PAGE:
from Wiktionary, Creative Commons Attribution/Share-Alike License

  • adv. In a manner that pervades.


Sorry, no etymologies found.


  • Too much of him every way; pervadingly too much nose of a coarse wrong shape, and his nose in his mind and his manners; too much smile to be real; too much frown to be false; too many large teeth to be visible at once without suggesting a bite.

    Our Mutual Friend

  • Veneering, in a pervadingly aquiline state of figure, and with transparent little knobs on her temper, like the little transparent knob on the bridge of her nose, ‘Worn out by worry and excitement,’ as she tells her dear Mr Twemlow, and reluctantly revived with curacoa by the

    Our Mutual Friend

  • This jealousy spread all-pervadingly, like an oil stain.

    The Sea-Hawk

  • In poetry the dawn of the tropics may come up like thunder and the transition of darkness to light may be startling and sudden, but in my own experience the tropic dawn comes slowly and pervadingly.

    In Africa Hunting Adventures in the Big Game Country

  • The crocodiles have carried you in an instant from that which is pervadingly general to that which is narrowly particular; from the purely noble, which seems to belong to all time, to the entirely barbaric, which belongs only to times outworn.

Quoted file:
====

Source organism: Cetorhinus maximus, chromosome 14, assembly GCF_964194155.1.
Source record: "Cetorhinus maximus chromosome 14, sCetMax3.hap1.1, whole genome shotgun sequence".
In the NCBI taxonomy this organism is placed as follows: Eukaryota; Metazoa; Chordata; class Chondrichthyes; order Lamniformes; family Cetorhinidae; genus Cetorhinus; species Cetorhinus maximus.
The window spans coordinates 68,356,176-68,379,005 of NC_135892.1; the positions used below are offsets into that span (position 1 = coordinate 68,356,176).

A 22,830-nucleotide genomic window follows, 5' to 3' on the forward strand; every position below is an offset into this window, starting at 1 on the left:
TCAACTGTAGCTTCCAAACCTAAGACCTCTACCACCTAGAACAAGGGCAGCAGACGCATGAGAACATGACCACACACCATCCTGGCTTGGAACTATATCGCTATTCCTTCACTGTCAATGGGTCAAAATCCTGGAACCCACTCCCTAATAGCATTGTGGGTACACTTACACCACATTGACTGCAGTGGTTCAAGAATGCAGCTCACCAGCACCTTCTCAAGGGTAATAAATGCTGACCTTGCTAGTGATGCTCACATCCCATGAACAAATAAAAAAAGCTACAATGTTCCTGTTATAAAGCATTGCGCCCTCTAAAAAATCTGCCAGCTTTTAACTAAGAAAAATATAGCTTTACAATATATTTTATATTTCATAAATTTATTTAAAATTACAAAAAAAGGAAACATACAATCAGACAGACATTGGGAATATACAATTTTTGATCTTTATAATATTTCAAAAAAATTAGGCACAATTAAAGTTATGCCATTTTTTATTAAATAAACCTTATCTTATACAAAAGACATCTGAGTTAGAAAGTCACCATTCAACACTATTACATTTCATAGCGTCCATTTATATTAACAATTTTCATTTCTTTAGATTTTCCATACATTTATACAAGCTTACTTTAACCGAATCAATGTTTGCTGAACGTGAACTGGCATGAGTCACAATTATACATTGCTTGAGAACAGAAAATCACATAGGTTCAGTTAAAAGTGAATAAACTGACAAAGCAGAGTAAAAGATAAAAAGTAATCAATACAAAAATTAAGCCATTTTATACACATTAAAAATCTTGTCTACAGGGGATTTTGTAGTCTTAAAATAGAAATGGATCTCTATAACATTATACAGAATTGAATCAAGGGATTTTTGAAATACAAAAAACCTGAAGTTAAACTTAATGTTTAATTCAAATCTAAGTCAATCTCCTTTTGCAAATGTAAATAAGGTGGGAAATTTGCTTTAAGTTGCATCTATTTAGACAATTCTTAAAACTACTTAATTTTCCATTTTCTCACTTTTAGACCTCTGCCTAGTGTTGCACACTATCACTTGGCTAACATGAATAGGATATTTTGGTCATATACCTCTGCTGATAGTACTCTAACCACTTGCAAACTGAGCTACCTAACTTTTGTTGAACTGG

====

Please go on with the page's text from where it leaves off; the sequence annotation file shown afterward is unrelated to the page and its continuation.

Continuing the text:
The Spell of Egypt

  • Through the dumb town the locomotive bell tolls pervadingly when a train of freight or passengers trundles in from the horizon or out along the dwindling fence of telegraph poles.

    The Jimmyjohn Boss and Other Stories

  • Further, we must assume that the gloomy cast of thought so pervadingly given to the new tragedies is partly a reflex of his own experience, but also in large part an expression of the philosophy to which he had been led by his reading, as well as by his life.

    Montaigne and Shakspere

  • In the first place, he's so dreadfully conscious of the fact that he has risen from a lower position; and then, again, he's so engrossingly and pervadingly mathematical.


  • Let the pure principles of the Gospel more pervadingly enter our political affairs and economical arrangements, and our beautiful country shall out-ride the storm that has so fearfully endangered her existence.

    The Sin of Reviling, and Its Work

  • There used to be a notion -- not so much widely asserted as deeply implanted, rather pervadingly latent than commonly apparent in political philosophy -- that in a little while, perhaps ten years or so, all human beings might, without extraordinary appliances, be brought to the same level.

    The English Constitution


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